From the Series
Mother Isobel Sippel and daughters Carla and Gabrielle Kruger of Studio Famille work in textile design, jewellery design and fine art respectively.
CarlaMaxine is the jewellery division of Studio Famille with eldest daughter Carla Kruger behind it. Her journey to this family collective began when she graduated from Stellenbosch University with a degree in jewellery design and metal techniques.
After graduation, Carla went on exchange to Amsterdam and concurrently worked as an intern in a contemporary jewellery gallery. “I was very involved in the contemporary jewellery world, which was the best six months of my career,” she says.
As a designer, Carla feels pulled in two directions: on the one hand she wants to make jewellery that is “mostly contemporary and is motivated by a story behind it”. But on the other hand she feels the client often isn’t willing to pay for those pieces because they work out to be pricey.
“It’s very difficult to merge those two into something that is sellable but still contemporary – you don’t want to sell your soul creatively but you still have to make money to pay the rent, ” Carla says.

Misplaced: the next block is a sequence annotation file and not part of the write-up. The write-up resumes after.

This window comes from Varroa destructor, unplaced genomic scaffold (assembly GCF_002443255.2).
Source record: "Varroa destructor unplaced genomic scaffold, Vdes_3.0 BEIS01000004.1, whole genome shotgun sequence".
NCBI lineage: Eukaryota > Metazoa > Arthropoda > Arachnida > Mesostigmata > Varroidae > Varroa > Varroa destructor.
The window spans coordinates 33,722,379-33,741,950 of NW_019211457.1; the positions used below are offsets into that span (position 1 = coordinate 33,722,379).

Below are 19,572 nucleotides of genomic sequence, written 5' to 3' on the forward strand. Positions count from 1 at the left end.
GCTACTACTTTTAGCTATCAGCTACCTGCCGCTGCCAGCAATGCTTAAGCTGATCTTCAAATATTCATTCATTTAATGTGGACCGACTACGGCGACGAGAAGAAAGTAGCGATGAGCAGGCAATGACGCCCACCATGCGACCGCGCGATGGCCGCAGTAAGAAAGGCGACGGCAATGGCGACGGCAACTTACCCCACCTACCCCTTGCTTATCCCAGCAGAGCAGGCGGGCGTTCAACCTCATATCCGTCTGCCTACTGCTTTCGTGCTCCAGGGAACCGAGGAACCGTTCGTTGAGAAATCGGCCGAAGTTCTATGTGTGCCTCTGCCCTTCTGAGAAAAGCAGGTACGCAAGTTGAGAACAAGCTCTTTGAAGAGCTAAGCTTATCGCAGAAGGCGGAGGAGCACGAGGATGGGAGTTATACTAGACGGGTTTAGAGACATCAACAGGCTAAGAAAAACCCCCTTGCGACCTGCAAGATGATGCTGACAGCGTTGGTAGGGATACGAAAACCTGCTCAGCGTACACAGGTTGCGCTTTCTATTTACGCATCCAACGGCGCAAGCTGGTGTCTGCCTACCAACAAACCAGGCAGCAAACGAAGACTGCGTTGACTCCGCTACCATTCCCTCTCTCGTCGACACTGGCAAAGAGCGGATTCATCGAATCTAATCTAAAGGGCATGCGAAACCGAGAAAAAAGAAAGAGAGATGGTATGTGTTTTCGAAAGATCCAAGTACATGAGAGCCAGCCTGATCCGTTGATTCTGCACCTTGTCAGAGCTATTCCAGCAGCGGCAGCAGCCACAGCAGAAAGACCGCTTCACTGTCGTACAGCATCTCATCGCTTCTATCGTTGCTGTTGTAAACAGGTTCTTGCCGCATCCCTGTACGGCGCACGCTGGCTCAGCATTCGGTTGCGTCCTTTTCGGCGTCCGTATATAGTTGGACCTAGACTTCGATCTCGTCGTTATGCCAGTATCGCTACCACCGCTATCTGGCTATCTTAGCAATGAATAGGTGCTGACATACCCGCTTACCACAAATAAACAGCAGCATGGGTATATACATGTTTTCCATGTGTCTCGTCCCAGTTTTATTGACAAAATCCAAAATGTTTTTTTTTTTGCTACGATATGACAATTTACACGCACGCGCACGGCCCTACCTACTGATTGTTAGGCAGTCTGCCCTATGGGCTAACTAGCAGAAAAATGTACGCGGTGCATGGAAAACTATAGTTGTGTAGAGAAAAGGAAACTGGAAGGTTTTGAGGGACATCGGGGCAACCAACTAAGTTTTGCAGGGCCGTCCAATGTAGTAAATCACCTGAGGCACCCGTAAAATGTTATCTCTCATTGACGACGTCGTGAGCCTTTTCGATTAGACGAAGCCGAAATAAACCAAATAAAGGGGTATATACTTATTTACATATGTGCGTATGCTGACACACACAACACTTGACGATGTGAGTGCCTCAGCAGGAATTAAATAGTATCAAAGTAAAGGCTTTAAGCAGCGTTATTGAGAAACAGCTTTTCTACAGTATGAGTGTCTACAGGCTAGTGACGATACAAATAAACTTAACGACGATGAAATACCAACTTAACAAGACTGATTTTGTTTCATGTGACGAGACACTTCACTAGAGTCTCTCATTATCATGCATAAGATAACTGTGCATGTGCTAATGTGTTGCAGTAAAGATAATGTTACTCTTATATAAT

For her leg of the collaboration, Isobel Sippel Designs, Sippel designs her own fabric for her products. She hand-dyes and paints natural fabrics such as raw linen and silk to create pillows, scarves, tablecloths, napkins and even tote bags.
Sippel’s latest collection is a range of cushions upholstered in material dyed in the traditional Japanese method called shibori. Sippel modernises the technique slightly by using a colour pattern not traditionally used in shibori, and she adds contemporary finishing touches such as gold zips.
To achieve the shibori effect, one can bind, stitch, fold, twist, or compress cloth to create different types of shibori patterns. Tie-dye made groovy in the 60s is a method of shibori called “Kanoko”.
Not to be eclipsed by her daughters, Sippel says: “I follow trends all the time and I try to stay ahead with the newest ideas.”
Inevitably, the question of the dynamics of the relationship came up in the interview and daughter Carla answered it honestly: “Trying to keep business and your relationship with your mother separate is very difficult, because naturally as her child I need to show a lot of respect for her and sometimes as a business partner it’s difficult to make her understand something. But we have come to an understanding.”
Not featured in the video is youngest daughter Gabrielle Kruger. She is a fine arts and photography student at the University of Stellenbosch. Her work is featured on the Studio Famille online store.